After World War II, our grandmother and her two sisters resurrected the culinary magazine La Cucina Italiana which was for the better part of the two and a half decades of their management, the only publication of its kind in Italy. Our grandmother was in charge of all food preparations and of all the articles relating to them. Having been brought up in the fertile Pó River Valley, renowned in Italy and abroad for its contributions to the culinary arts, she was particularly qualified for this position, also, she and grandfather had run a deli/eatery before the war.
Grandma and her sisters had acquired their culinary understanding and tradition from things learned slowly over farmhouse hearths, from generations of Italians who perfected dishes a little at the time, the knowledge passed down from mother to daughter.
Acceptance of tradition is at the core of our approach to cooking, and an understanding and belief that all of the worlds best food is a balance of simplicity and a few dominant flavors. Each recipe presented in the magazine was tried and tested in the publication’s kitchens, with the whole family analyzing each dish and making suggestions to improve it. This group of tasters included our father, who was for years in this fashion educated. Later, with the magazine sold, grandmother began to write recipe books, participate in food tasting, reviews and culinary events.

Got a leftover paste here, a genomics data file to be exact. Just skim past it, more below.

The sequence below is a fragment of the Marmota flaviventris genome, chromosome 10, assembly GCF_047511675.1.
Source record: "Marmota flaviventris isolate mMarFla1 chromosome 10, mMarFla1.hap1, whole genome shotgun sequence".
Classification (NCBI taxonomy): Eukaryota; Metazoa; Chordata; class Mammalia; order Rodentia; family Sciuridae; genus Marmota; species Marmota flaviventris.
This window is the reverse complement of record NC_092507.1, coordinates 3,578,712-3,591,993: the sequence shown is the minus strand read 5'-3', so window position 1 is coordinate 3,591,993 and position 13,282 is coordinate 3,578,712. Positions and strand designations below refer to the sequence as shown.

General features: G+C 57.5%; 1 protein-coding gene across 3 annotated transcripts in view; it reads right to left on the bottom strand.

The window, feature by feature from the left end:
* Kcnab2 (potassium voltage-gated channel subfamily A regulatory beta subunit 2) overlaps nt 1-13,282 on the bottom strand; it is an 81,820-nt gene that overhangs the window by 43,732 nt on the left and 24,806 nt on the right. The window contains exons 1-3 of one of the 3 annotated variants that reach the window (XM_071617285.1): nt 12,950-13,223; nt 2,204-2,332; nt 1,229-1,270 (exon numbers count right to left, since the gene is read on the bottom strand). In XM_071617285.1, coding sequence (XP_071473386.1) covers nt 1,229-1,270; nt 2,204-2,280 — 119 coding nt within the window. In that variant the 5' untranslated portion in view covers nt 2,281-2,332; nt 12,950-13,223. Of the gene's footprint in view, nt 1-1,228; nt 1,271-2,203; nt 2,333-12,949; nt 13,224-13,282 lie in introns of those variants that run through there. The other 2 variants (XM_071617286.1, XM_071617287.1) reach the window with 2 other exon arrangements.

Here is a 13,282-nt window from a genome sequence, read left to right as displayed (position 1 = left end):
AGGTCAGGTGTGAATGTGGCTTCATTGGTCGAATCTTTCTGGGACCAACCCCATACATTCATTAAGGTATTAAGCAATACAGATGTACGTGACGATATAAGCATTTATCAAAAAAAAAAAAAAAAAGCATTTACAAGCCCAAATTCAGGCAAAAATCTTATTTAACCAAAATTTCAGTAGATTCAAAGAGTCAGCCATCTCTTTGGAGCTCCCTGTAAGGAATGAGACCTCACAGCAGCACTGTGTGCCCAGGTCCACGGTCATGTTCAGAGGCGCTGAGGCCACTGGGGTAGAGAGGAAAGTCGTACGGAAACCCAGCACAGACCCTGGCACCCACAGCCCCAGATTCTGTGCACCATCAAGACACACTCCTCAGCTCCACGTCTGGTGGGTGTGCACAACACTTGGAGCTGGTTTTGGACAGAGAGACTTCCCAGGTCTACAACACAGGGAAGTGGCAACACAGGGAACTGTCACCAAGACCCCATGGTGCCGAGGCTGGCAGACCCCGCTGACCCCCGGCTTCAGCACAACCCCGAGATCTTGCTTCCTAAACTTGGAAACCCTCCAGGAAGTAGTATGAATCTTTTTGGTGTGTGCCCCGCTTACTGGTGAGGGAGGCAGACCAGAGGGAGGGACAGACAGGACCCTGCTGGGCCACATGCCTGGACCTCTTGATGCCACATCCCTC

By the end of her life, aside from the magazine articles, she had written dozens of books, from the encyclopedic five volume La Cucina Regionale Italiana (Italian Regional Cuisine) to the first Italian recipe book on Microwave cooking. A number of her works were translated into other languages, and her best sellers are still in print today. This is what we were born into, and for all of us who came after her, cooking and the exploration of Italian cuisine was always in the air and the natural state of affairs.
When in 1985 our father came to Dallas to act as a consultant to an Italian restaurant operating at the time, he quickly realized the opportunity to offer Texans a taste of Italy unlike what they had known before. Motivate by a lifelong desire to live abroad, he sold the family farm in Tuscany, and opened MoMo.
He established the restaurant in order to offer the most accurate representation of Italian culinary tradition possible, using the lessons learned by the family over the years. We are now the third generation in the business, and we take full advantage of our pedigree to bring you what we believe is fair reproduction of our family’s culinary insight and tradition.